Tuesday, September 23, 2014

The Faulty Premise of the film "God's Not Dead"

It has been ages since I posted on my blog. Life and lack of a personal computer were the biggest hindrance. I miss blogging, though. I've missed out on so many worthy news items and movies to write about. Hopefully, I can fall back into a regular writing routine, since I have now achieved "stability" in that I have moved into a home of my own in July. No more dealing with roommates with questionable personal values or overbearing resident landlady who only wanted the extra income a renter brought in, but not actually liking that someone is in her home. I can definitely understand that, being somewhat "territorial" myself. But when you live with people or allow people to live in your space, some accommodation is required. You can't be dictatorial. Or you can, if you want to drive people away.

Anyhow, this post is about a movie I saw last Saturday, called "God's Not Dead". I knew before deciding to rent it that it was an evangelical Christian film, but curiosity got the better of me because the premise was intriguing, if not outright ridiculous. The movie is about an evangelical Christian college freshman who has to take a philosophy course as part of the liberal arts requirement for his pre-law degree. On the first day of class, his philosophy professor announces to the class that in order to study philosophy, all the students have to accept the Nietzschean premise that "God is dead". He did not want anyone to argue from the standpoint that the supernatural is real. In fact, on his chalkboard is a list of philosophers like Ayn Rand, Nietzsche, Sigmund Freud, Stephen Hawking, Richard Dawkins and others. He asks the class what they all have in common. Since I took a political philosophy class in college, I knew from the missing notables like Socrates, Plato, Aquinas, and others that his list of philosophers were likely all atheists (though Sigmund Freud was Jewish). Sure enough, that's exactly what the professor indicated to his class. In an outrageous scene that screamed incredulity, he required for the first graded assignment that all of his students write on a piece of paper: "God is dead" and sign their names and pass it to him. All of the students do so without hesitation...except for the lone evangelical Christian student, who views doing this as a sign of betrayal to the God he worships. So, he refuses, much to the professor's surprise.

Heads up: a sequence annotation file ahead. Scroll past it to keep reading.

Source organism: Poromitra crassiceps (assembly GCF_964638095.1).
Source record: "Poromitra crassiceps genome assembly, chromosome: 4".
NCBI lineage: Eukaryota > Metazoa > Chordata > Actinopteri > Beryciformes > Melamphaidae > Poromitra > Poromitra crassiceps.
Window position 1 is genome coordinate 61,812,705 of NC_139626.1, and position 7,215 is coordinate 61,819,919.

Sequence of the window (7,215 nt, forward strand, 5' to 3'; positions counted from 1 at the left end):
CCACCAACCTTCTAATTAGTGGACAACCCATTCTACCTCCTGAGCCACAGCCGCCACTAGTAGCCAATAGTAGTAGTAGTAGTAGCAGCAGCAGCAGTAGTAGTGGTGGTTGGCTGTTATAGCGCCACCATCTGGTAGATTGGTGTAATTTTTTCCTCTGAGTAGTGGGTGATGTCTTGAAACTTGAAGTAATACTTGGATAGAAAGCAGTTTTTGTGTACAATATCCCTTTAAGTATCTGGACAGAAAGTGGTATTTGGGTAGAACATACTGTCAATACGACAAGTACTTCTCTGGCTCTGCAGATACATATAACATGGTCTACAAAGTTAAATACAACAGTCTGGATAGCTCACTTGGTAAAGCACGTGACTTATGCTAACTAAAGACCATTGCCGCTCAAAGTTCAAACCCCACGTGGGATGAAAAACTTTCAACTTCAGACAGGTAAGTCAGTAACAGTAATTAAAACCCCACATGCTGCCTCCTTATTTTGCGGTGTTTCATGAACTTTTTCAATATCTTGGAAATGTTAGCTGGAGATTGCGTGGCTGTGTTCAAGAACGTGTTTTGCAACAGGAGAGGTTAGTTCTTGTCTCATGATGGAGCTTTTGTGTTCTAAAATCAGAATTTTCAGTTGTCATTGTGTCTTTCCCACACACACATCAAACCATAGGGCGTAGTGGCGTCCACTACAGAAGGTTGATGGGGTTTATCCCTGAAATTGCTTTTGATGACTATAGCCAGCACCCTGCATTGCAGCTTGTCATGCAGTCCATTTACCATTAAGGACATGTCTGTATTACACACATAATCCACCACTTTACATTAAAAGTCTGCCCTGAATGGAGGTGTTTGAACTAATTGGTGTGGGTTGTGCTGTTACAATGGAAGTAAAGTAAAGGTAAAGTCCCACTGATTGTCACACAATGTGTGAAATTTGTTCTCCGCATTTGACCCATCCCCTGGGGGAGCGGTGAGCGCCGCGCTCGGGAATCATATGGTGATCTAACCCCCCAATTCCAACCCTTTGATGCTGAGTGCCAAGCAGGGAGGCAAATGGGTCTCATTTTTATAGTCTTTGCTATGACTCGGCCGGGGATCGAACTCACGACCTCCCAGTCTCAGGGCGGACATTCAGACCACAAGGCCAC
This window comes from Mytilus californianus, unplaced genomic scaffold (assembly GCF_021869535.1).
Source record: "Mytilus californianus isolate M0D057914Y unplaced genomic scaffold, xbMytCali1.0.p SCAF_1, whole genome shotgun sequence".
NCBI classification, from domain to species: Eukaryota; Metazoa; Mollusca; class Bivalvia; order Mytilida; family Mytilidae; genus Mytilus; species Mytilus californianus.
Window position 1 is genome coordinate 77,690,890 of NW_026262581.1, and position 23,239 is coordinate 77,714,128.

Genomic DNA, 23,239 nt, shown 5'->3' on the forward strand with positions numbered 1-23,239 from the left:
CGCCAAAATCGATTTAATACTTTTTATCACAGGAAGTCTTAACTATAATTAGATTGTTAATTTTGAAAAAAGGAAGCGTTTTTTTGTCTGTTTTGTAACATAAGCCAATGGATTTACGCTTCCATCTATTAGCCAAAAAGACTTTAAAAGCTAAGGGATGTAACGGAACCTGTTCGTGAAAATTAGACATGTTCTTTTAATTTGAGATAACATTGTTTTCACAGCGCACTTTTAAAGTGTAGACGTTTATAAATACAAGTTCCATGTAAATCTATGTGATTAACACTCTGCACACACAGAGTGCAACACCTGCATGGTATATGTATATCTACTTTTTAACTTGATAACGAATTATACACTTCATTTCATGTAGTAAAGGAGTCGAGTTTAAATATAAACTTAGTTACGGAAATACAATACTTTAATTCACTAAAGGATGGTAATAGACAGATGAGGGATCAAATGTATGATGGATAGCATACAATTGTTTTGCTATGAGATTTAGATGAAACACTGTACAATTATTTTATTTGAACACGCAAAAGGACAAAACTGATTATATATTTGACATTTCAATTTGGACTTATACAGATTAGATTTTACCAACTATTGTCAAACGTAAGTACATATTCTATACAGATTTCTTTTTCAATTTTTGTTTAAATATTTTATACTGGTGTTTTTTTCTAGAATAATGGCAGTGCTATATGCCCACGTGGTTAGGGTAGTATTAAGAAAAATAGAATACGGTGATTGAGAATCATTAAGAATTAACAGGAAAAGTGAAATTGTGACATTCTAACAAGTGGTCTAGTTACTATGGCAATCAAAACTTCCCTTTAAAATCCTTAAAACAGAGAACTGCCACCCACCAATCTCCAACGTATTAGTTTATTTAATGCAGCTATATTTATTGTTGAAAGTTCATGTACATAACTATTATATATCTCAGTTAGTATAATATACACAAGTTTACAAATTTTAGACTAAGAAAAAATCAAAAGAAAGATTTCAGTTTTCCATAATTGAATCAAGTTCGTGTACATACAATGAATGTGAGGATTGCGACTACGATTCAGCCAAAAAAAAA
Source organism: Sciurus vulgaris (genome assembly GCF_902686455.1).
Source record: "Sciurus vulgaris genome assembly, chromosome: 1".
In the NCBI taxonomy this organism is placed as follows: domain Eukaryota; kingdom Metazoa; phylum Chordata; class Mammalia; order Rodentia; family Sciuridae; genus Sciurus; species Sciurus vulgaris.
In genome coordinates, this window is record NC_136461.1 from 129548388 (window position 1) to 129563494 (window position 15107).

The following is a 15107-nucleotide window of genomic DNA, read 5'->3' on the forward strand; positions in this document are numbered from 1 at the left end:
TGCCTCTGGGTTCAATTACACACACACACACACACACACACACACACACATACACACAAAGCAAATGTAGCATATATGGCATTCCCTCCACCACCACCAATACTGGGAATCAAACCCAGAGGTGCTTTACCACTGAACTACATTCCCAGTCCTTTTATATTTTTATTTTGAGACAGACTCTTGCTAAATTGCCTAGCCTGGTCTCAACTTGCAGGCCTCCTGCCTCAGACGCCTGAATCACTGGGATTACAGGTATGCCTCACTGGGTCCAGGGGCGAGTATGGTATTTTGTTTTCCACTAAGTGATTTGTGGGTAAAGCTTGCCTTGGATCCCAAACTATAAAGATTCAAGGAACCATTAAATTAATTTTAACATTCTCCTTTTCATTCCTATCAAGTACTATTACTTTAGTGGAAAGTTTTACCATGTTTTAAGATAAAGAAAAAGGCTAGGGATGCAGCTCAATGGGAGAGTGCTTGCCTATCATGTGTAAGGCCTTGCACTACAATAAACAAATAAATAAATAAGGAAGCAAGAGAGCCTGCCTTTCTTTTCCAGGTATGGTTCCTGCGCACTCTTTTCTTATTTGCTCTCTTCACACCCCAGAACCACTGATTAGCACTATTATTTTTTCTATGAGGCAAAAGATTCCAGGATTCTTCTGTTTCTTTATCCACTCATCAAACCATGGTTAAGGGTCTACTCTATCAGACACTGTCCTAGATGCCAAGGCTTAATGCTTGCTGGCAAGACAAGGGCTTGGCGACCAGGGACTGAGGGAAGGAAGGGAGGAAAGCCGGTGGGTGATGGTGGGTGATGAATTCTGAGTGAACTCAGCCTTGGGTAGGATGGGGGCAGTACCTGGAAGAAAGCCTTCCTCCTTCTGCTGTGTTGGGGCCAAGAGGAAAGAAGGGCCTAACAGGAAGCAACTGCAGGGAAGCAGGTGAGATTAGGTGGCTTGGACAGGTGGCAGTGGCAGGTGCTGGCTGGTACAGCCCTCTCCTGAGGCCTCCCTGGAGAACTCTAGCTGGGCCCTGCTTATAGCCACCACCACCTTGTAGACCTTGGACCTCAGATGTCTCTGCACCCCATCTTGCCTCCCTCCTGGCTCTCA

The professor then offers an alternative, which is to allow 20 minutes of three classes (one per week) for the evangelical student to argue his belief that God is not dead, in front of the entire class. The student and professor negotiate who will judge if he made his case. The professor wanted to be the final judge, but the student won the argument when he said that the professor wouldn't be able to be objective. So, the verdict would be rendered by the rest of the class.

This assignment creates problems for the student's relationship with his controlling girlfriend, who has planned their entire college career and graduate school career for the both of them. From her perspective, he can't win an argument against a university professor and doing so will harm his grade and jeopardize their law school plans. However, he views this opportunity as a chance to prove his worth to God. A pastor of a church (one of the minor characters with a subplot) quotes a Bible verse to the student about how denying God will mean that God will deny you in the afterlife. The take home message of the film is supposed to be that God requires Christians to defend God. However, from a logical perspective, why would an all-knowing, all-powerful creator of the entire universe require an imperfect human being to "defend" God from the beliefs / statements of another imperfect human being? This is one of the "flaws" of religion, as it is seen as a license to proselytize and judge others who disagree.

As the film progresses, we see that the professor is not just an atheist, but a classic textbook example of a narcissist. He makes a personal threat to the evangelical student in the hallway after class that making him look bad in front of the class will have repercussions in regards to his law school dreams. He belittles his wife in front of dinner party guests. He is truly made out to be a monster and as we later learn, he became an atheist when he was 12 years old and pleaded with God to spare his cancer-stricken mother from death. When that didn't happen, he turned his back on God and as the student was able to eventually coax out of him, it's not so much that he doesn't believe God exists as he hates God for not saving his mother from cancer. This is a fallacy that many evangelical Christians seem to believe. I have talked to many atheists and known many over the years and from my understanding, people who are atheists are very smart individuals and have a strictly rational / scientific mind. They require absolute evidence that anything supernatural exists before they will believe anything. There's nothing wrong with that. It's just the way they are wired. Of course, many of the atheists I've known did grow up in fundamentalist / conservative evangelical or authoritarian religions. It's like they swung in the opposite extreme, possibly owing their insistence on scientific-backed evidence to protect them from the outrageous claims made by many religions (for example, in Mormon theology, the idea that the founder, Joseph Smith, discovered golden plates written by an ancient peoples about the real history of the Americas, in which the actual golden plates are not with us to prove Smith's claims). In other words, most atheists don't hate God because they simply do not believe that God exists. To say that atheists hate God is the equivalent of saying that a person hates the flying spaghetti monster. It's a ridiculous claim. Yet, that is what this film tries to convey.